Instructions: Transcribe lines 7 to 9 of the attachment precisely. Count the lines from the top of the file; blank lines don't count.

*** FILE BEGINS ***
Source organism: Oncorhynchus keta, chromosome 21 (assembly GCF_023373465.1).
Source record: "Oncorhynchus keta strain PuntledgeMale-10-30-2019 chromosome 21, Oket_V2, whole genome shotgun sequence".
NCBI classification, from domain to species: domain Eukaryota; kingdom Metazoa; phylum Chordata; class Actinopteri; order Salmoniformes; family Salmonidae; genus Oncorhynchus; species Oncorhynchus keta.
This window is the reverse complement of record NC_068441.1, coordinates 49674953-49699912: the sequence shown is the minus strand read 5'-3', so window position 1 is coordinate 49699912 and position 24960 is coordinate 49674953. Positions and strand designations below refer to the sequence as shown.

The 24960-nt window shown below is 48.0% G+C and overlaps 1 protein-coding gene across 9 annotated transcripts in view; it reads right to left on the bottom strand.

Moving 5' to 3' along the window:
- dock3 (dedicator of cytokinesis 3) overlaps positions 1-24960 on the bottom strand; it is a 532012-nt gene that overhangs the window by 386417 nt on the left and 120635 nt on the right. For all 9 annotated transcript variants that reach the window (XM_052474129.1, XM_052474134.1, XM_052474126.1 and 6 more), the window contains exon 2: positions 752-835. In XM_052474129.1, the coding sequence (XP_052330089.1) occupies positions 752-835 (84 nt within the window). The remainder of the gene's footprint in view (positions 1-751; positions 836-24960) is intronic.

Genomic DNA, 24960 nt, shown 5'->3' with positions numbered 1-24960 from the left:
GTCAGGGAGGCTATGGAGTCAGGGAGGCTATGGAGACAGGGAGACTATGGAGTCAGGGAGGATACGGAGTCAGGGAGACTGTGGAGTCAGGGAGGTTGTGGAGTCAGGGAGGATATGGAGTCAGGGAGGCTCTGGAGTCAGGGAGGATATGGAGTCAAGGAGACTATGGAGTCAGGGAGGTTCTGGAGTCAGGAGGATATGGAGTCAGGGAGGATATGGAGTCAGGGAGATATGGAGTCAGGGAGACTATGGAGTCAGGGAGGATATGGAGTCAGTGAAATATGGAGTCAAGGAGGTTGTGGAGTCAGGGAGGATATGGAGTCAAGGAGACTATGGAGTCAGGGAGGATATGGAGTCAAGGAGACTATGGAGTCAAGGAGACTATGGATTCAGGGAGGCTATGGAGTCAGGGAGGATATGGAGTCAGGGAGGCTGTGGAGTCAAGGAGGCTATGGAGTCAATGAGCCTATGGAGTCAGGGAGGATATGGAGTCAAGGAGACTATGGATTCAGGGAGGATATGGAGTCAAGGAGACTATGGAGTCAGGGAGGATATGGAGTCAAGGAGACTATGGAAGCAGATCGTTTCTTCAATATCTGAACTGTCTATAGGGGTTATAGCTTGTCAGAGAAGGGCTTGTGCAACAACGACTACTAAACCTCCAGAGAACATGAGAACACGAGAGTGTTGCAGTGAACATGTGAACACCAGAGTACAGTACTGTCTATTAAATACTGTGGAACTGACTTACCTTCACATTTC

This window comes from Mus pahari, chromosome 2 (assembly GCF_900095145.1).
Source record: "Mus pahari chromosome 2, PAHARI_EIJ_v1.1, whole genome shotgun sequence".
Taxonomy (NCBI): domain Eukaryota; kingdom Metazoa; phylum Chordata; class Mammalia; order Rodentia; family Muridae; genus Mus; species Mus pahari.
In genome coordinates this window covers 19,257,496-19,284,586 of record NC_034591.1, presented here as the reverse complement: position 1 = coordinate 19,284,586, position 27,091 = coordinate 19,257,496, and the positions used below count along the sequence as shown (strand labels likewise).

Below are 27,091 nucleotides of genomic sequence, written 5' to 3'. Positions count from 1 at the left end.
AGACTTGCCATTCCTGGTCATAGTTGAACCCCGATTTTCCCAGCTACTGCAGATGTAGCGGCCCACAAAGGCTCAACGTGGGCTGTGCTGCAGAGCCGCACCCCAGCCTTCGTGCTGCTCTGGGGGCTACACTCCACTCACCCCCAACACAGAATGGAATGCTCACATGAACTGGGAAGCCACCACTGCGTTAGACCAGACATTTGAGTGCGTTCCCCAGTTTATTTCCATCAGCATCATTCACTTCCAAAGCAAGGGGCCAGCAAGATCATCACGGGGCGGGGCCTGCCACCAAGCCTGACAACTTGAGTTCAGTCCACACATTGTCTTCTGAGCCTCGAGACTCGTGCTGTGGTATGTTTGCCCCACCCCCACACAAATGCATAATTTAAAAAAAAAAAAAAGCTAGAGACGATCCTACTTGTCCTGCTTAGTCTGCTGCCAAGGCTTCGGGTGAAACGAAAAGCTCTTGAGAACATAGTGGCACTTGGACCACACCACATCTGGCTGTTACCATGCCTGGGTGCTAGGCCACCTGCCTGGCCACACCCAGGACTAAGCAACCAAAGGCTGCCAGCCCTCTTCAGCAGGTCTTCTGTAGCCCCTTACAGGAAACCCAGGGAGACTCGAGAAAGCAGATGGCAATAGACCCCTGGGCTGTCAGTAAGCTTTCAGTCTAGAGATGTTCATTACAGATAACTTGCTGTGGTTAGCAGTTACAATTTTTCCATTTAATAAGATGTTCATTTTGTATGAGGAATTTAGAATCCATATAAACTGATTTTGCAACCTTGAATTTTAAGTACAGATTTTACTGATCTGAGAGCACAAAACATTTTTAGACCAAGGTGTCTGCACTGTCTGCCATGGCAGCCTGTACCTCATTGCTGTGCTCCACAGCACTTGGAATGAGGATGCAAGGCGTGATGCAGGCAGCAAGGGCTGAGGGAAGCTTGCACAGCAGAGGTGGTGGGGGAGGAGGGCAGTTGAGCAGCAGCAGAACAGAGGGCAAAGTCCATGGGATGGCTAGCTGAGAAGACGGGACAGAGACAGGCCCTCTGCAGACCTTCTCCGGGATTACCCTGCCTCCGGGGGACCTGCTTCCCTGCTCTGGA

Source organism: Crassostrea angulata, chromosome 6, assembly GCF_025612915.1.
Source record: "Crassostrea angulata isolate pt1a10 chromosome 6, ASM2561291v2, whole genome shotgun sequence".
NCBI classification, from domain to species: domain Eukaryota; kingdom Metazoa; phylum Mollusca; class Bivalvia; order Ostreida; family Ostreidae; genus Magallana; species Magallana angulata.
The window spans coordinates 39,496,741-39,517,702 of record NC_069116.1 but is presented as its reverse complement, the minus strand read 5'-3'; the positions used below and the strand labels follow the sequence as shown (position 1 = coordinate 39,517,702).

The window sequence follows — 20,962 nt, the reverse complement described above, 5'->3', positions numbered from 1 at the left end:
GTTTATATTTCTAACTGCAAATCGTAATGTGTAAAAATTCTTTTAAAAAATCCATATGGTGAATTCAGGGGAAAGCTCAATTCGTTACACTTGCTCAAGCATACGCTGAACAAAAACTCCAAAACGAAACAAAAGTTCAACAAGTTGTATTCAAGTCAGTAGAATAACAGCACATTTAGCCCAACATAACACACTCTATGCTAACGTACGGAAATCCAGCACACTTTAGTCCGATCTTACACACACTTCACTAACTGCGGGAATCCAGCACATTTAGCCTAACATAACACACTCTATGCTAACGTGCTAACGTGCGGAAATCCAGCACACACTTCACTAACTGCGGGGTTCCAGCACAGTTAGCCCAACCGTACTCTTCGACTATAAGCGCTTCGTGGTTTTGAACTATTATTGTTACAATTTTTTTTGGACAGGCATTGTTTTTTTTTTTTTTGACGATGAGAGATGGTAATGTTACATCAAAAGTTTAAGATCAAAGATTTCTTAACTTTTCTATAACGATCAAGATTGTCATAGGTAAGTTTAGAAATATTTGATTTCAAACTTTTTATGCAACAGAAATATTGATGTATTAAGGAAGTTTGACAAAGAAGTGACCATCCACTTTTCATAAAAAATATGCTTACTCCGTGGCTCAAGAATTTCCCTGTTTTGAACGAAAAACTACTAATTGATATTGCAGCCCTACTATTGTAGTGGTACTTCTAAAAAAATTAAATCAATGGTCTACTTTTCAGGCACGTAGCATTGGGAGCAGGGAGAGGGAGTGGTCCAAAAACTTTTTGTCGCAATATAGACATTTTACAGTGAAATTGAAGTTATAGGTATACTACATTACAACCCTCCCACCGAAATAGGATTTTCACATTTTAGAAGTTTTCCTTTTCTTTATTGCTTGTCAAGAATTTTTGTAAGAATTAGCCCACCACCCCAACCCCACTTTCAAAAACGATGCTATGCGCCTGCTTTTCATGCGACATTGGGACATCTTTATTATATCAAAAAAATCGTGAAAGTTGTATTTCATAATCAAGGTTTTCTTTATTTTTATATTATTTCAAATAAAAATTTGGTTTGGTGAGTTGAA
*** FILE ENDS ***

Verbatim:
- dock3 (dedicator of cytokinesis 3) overlaps positions 1-24960 on the bottom strand; it is a 532012-nt gene that overhangs the window by 386417 nt on the left and 120635 nt on the right. For all 9 annotated transcript variants that reach the window (XM_052474129.1, XM_052474134.1, XM_052474126.1 and 6 more), the window contains exon 2: positions 752-835. In XM_052474129.1, the coding sequence (XP_052330089.1) occupies positions 752-835 (84 nt within the window). The remainder of the gene's footprint in view (positions 1-751; positions 836-24960) is intronic.

Genomic DNA, 24960 nt, shown 5'->3' with positions numbered 1-24960 from the left:
GTCAGGGAGGCTATGGAGTCAGGGAGGCTATGGAGACAGGGAGACTATGGAGTCAGGGAGGATACGGAGTCAGGGAGACTGTGGAGTCAGGGAGGTTGTGGAGTCAGGGAGGATATGGAGTCAGGGAGGCTCTGGAGTCAGGGAGGATATGGAGTCAAGGAGACTATGGAGTCAGGGAGGTTCTGGAGTCAGGAGGATATGGAGTCAGGGAGGATATGGAGTCAGGGAGATATGGAGTCAGGGAGACTATGGAGTCAGGGAGGATATGGAGTCAGTGAAATATGGAGTCAAGGAGGTTGTGGAGTCAGGGAGGATATGGAGTCAAGGAGACTATGGAGTCAGGGAGGATATGGAGTCAAGGAGACTATGGAGTCAAGGAGACTATGGATTCAGGGAGGCTATGGAGTCAGGGAGGATATGGAGTCAGGGAGGCTGTGGAGTCAAGGAGGCTATGGAGTCAATGAGCCTATGGAGTCAGGGAGGATATGGAGTCAAGGAGACTATGGATTCAGGGAGGATATGGAGTCAAGGAGACTATGGAGTCAGGGAGGATATGGAGTCAAGGAGACTATGGAAGCAGATCGTTTCTTCAATATCTGAACTGTCTATAGGGGTTATAGCTTGTCAGAGAAGGGCTTGTGCAACAACGACTACTAAACCTCCAGAGAACATGAGAACACGAGAGTGTTGCAGTGAACATGTGAACACCAGAGTACAGTACTGTCTATTAAATACTGTGGAACTGACTTACCTTCACATTTC